May 26th 2014. Maddie and I went to the southern end of Chilton Moor this morning. It was mostly overcast, but warm and still. Looking ahead, on this most peaceful and empty of areas, I saw something sitting on a gatepost. It did not appear to pay too much attention to us as we drew nearer. Clearly it was sitting on something and pulling at it every so often, though not apparently with great enthusiasm. My picture revealed the prey as a young rabbit, of which many are appearing at present. Just how large, is better shown by the picture in flight (a poor picture but showing what I mean). It must have had a real weight underneath it.

A herd of cows being driven along a lane led to me diverting along Tadham Moor and stopping by the heronry. As I got out of the car, luckily carrying the camera with a 300mm lens, a Grey heron tumbled out of a tree, twisting and falling into amazing contortions. I had arrived at the exact time a young heron had embarked on its first flight. I had not imagined it would be so unskilled or so adventurous. In the next quarter of an hour, several more of these youngsters sailed into the air - most of them more soberly than the first. Looking up at the tree-tops, there were more youngsters testing their wings, without venturing out. A perfect time to visit!

The first picture shows what is a common sight at the moment, a young heron starting to get the feel of flight without actually taking off. The other two are taken at the very moment when one actually stepped off its secure world for the first time. Side-slipping and tumbling must have frightened it but within a few moments it had 'found its feet', so to speak, and gained the confidence it needed.

May 21st 2014. In recent years, one of the most noticeable events has been the disappearance of Cuckoos from the general countryside. We used to hear them all round in spring and early summer. Then people started to comment that they had not heard a Cuckoo at all duing the year and we realised they really were vanishing. Local wetland reed-beds have been their last strongholds but this year there are signs that the birds are a bit more abundant. We have heard them from the garden several times, Wwhile today, walking round Catcott Fen and Heath, I heard several and eventually saw one fly across the Fen. Let us hope this shows a revivival, not false hopes, for it is the true sound of summer in England.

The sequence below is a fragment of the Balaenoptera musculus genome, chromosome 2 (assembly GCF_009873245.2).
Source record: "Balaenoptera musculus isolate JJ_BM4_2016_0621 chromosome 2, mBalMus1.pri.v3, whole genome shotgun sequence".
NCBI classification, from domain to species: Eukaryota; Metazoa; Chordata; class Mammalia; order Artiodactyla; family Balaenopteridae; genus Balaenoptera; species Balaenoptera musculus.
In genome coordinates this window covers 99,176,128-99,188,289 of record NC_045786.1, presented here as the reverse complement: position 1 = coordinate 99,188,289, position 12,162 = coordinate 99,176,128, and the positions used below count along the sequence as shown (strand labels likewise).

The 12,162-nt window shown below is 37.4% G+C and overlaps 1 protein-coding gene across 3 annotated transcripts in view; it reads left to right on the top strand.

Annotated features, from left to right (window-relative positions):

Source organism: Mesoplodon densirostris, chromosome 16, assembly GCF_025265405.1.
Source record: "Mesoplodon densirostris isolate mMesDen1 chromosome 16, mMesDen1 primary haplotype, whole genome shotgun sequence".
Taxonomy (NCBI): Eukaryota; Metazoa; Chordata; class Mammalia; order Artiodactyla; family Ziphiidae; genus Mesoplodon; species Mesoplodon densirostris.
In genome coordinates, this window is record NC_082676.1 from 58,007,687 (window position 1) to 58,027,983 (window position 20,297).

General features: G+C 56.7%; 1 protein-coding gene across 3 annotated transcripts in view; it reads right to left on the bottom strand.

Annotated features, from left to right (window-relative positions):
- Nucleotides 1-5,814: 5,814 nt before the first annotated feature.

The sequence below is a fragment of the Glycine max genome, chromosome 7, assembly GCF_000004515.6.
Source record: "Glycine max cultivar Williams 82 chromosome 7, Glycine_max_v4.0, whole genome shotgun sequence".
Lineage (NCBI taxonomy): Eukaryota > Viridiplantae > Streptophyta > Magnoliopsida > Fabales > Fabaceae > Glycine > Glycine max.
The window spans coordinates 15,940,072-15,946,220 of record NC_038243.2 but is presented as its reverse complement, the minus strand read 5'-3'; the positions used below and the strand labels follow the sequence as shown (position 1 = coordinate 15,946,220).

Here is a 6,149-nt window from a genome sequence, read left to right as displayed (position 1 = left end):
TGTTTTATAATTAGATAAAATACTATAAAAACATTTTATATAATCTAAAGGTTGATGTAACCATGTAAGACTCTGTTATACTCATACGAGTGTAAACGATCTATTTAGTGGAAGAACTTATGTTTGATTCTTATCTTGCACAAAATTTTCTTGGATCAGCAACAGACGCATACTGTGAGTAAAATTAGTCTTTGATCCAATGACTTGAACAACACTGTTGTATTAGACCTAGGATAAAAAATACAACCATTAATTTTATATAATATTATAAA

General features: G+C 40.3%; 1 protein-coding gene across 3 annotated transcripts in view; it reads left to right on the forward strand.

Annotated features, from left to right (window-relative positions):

May 16th 2014. Driving across Tealham Moor, a heron was disturbed and landed on a gatepost ahead. Stopping the car did not seem to worry it and it went through an elaborate process of shaking and tidying its feathers before settling down. Behind it, Glastonbury Tor may be seen in the background. There are still one or two herons in the heronry, but most seem to have flown, so perhaps this one was relaxing after the hard work of keeping nestlings going.

May 15th 2014. Today was the first of the Somerset Invertebrate Group (SIG) informal field meetings. We met at the car-park for Smitham Pool, on the road between the Castle of Comfort and East Harptree. From there we walked through the forest until Smitham Pool and Chimney appeared in front. This old mine-working is very pretty, although the pond itself is always brown with sediment, as so many dogs bathe in it. Six of us turned up, both Johns, Nigel, Tony, Margarete and myself had a most enjoyable, if uneventful, day in hot, largely windless sunshine. In spite of the fine weather, few insects were to be seen, but there were some to comment on. A pair of Broad-bodied chasers Libellula depressa patrolled the water then came back to settle for periods near one end. In the shrubby edge, Large red damselflies were present in small numbers and that was it - somewhat disappointing. There were numbers of micro-moths round midday, flashing metallic colours as they flew, disappearing when they landed. A number of Adela reaumurella indulged in spectacular displays, dancing in the air round the ends of the gorse bushes. 

One unexpected sighting was a lizard sitting in the middle of a bush, although this heathland habitat is well-suited to these creatures.